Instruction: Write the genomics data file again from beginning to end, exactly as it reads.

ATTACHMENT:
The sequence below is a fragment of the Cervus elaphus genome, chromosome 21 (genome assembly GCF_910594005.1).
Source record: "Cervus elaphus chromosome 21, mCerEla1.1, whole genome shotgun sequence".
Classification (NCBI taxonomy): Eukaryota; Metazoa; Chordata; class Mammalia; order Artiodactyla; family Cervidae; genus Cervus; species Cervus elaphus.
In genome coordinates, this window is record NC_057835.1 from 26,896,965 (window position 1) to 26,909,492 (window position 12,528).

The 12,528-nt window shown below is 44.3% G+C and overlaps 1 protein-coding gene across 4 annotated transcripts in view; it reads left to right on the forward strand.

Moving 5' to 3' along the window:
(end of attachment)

The sequence below is a fragment of the Cervus elaphus genome, chromosome 21 (genome assembly GCF_910594005.1).
Source record: "Cervus elaphus chromosome 21, mCerEla1.1, whole genome shotgun sequence".
Classification (NCBI taxonomy): Eukaryota; Metazoa; Chordata; class Mammalia; order Artiodactyla; family Cervidae; genus Cervus; species Cervus elaphus.
In genome coordinates, this window is record NC_057835.1 from 26,896,965 (window position 1) to 26,909,492 (window position 12,528).

The 12,528-nt window shown below is 44.3% G+C and overlaps 1 protein-coding gene across 4 annotated transcripts in view; it reads left to right on the forward strand.

Moving 5' to 3' along the window: